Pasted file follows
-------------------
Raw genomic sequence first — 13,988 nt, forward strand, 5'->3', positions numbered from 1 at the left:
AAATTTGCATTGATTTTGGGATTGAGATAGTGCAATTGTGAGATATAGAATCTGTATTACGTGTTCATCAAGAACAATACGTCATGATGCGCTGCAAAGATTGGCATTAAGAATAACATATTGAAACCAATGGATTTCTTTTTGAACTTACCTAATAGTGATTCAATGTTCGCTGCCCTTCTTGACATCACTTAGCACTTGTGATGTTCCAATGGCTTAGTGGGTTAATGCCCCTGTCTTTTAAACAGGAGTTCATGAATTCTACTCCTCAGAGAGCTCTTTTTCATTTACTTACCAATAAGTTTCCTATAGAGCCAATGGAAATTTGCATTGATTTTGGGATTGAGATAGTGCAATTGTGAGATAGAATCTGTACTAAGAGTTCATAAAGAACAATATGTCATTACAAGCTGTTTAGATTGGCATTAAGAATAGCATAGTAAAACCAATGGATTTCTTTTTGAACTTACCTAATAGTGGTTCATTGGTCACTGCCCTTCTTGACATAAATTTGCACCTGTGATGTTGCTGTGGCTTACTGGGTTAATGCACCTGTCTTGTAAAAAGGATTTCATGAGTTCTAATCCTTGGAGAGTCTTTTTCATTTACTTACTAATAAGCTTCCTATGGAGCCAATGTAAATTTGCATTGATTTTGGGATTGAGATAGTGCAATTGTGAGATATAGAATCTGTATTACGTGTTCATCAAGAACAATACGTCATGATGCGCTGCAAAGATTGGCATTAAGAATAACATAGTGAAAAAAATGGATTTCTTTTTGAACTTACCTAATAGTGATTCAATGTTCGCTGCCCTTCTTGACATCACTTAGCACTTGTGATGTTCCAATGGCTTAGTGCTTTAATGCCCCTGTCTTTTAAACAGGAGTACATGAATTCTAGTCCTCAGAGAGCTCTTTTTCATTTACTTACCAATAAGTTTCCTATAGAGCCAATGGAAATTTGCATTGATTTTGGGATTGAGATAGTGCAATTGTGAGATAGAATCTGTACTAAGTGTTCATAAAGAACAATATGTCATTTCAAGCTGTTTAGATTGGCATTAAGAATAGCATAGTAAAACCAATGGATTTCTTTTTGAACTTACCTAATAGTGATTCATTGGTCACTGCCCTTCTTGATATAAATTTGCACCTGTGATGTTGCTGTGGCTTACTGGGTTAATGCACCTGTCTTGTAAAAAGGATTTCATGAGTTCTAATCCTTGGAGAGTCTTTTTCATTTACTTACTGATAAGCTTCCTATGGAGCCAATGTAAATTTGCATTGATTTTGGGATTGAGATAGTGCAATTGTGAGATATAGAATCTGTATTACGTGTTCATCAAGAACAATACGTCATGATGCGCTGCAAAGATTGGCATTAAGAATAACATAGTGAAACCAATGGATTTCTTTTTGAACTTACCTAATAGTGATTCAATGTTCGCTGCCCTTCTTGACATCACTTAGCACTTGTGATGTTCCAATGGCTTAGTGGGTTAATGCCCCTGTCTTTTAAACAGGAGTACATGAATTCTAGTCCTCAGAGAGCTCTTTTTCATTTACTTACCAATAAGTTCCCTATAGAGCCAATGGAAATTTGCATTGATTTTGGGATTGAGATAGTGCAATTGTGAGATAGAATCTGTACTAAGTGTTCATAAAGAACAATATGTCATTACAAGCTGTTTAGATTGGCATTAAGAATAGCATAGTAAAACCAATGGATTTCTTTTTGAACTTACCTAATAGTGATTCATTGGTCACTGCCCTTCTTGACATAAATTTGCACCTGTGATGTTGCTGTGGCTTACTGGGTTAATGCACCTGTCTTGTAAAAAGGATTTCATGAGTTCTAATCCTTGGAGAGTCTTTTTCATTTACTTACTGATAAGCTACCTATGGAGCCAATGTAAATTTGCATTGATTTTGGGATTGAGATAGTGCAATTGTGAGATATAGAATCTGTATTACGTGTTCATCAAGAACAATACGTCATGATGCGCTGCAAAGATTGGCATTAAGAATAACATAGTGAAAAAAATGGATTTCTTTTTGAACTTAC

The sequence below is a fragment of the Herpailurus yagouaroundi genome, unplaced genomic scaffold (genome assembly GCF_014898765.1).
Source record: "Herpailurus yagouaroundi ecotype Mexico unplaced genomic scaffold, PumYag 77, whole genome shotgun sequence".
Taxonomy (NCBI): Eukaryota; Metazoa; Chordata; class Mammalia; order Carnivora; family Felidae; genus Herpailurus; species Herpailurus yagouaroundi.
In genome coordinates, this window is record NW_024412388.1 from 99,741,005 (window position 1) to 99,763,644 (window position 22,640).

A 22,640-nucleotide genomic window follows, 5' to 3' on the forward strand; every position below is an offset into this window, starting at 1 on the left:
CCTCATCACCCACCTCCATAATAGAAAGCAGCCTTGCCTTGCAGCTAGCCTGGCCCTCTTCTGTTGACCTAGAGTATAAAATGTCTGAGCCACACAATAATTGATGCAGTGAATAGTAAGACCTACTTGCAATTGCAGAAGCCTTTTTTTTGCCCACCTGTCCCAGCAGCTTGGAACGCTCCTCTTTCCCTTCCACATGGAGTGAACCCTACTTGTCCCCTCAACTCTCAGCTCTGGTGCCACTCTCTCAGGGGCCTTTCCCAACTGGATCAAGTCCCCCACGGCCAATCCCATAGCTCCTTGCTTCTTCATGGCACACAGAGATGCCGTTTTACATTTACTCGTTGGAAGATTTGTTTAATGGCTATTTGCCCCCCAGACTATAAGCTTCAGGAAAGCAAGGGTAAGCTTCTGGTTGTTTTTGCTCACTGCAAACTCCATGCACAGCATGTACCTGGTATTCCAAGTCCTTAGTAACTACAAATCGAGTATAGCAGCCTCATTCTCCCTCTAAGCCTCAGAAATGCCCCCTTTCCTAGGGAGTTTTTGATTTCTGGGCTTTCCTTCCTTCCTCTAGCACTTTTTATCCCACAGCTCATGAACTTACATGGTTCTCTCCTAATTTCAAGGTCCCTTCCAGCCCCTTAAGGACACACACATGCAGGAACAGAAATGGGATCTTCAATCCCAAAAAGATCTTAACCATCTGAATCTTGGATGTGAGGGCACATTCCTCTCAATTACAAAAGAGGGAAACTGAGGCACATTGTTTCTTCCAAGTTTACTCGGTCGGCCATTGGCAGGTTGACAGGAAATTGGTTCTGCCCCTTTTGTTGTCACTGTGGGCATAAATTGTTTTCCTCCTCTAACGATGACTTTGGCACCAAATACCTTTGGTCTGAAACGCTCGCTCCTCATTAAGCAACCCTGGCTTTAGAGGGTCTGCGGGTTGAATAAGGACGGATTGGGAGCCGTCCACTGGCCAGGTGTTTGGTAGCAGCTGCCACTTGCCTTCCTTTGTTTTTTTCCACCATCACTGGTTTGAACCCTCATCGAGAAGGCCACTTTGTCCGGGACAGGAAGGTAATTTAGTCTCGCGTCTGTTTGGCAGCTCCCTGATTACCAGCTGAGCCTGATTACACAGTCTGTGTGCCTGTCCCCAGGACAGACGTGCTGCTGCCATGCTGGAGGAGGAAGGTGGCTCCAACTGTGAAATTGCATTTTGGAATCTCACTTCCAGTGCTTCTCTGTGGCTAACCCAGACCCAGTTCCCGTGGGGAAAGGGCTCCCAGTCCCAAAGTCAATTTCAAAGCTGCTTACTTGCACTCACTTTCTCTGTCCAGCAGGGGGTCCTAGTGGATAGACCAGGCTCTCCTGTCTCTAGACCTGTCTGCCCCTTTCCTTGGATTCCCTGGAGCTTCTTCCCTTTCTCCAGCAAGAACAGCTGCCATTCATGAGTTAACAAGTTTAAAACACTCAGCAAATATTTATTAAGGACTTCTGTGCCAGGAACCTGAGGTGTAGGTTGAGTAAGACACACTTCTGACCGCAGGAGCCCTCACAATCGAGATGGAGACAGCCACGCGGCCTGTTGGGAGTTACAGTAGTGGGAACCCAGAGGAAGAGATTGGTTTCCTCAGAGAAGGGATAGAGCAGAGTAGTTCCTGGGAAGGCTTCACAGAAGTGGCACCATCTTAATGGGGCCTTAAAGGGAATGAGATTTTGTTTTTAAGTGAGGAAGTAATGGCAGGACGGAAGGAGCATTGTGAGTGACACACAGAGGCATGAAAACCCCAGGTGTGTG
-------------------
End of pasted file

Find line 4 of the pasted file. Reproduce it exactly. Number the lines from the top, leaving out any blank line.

Source record: "Herpailurus yagouaroundi ecotype Mexico unplaced genomic scaffold, PumYag 77, whole genome shotgun sequence".